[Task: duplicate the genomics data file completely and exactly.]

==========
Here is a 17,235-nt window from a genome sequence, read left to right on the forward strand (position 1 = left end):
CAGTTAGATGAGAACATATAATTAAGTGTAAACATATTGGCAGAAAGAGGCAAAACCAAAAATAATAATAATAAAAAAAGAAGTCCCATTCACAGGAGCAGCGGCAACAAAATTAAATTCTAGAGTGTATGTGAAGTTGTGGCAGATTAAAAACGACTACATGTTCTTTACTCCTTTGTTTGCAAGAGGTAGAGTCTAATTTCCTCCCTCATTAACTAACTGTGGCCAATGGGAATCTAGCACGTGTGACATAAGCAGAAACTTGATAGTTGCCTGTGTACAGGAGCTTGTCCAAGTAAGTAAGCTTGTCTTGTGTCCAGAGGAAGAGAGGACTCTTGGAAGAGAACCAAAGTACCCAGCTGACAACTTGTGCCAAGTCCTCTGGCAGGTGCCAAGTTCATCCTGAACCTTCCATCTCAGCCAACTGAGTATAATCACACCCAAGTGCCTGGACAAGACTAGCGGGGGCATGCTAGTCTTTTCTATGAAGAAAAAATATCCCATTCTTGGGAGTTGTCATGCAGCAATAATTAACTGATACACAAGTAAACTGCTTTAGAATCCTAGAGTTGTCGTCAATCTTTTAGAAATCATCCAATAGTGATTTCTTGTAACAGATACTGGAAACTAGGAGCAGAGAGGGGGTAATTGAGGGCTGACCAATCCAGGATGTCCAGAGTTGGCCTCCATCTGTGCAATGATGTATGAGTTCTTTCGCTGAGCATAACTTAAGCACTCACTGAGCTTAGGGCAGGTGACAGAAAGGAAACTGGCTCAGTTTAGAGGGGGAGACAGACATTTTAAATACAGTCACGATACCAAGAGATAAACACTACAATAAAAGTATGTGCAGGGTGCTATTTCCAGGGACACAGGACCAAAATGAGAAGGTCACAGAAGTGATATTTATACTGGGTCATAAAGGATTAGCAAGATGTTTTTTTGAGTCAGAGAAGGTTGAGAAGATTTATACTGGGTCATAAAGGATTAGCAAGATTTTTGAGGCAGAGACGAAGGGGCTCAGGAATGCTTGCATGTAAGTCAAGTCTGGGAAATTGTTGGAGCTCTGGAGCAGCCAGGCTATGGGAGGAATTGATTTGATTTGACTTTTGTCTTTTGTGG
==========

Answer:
Here is a 17,235-nt window from a genome sequence, read left to right on the forward strand (position 1 = left end):
CAGTTAGATGAGAACATATAATTAAGTGTAAACATATTGGCAGAAAGAGGCAAAACCAAAAATAATAATAATAAAAAAAGAAGTCCCATTCACAGGAGCAGCGGCAACAAAATTAAATTCTAGAGTGTATGTGAAGTTGTGGCAGATTAAAAACGACTACATGTTCTTTACTCCTTTGTTTGCAAGAGGTAGAGTCTAATTTCCTCCCTCATTAACTAACTGTGGCCAATGGGAATCTAGCACGTGTGACATAAGCAGAAACTTGATAGTTGCCTGTGTACAGGAGCTTGTCCAAGTAAGTAAGCTTGTCTTGTGTCCAGAGGAAGAGAGGACTCTTGGAAGAGAACCAAAGTACCCAGCTGACAACTTGTGCCAAGTCCTCTGGCAGGTGCCAAGTTCATCCTGAACCTTCCATCTCAGCCAACTGAGTATAATCACACCCAAGTGCCTGGACAAGACTAGCGGGGGCATGCTAGTCTTTTCTATGAAGAAAAAATATCCCATTCTTGGGAGTTGTCATGCAGCAATAATTAACTGATACACAAGTAAACTGCTTTAGAATCCTAGAGTTGTCGTCAATCTTTTAGAAATCATCCAATAGTGATTTCTTGTAACAGATACTGGAAACTAGGAGCAGAGAGGGGGTAATTGAGGGCTGACCAATCCAGGATGTCCAGAGTTGGCCTCCATCTGTGCAATGATGTATGAGTTCTTTCGCTGAGCATAACTTAAGCACTCACTGAGCTTAGGGCAGGTGACAGAAAGGAAACTGGCTCAGTTTAGAGGGGGAGACAGACATTTTAAATACAGTCACGATACCAAGAGATAAACACTACAATAAAAGTATGTGCAGGGTGCTATTTCCAGGGACACAGGACCAAAATGAGAAGGTCACAGAAGTGATATTTATACTGGGTCATAAAGGATTAGCAAGATGTTTTTTTGAGTCAGAGAAGGTTGAGAAGATTTATACTGGGTCATAAAGGATTAGCAAGATTTTTGAGGCAGAGACGAAGGGGCTCAGGAATGCTTGCATGTAAGTCAAGTCTGGGAAATTGTTGGAGCTCTGGAGCAGCCAGGCTATGGGAGGAATTGATTTGATTTGACTTTTGTCTTTTGTGG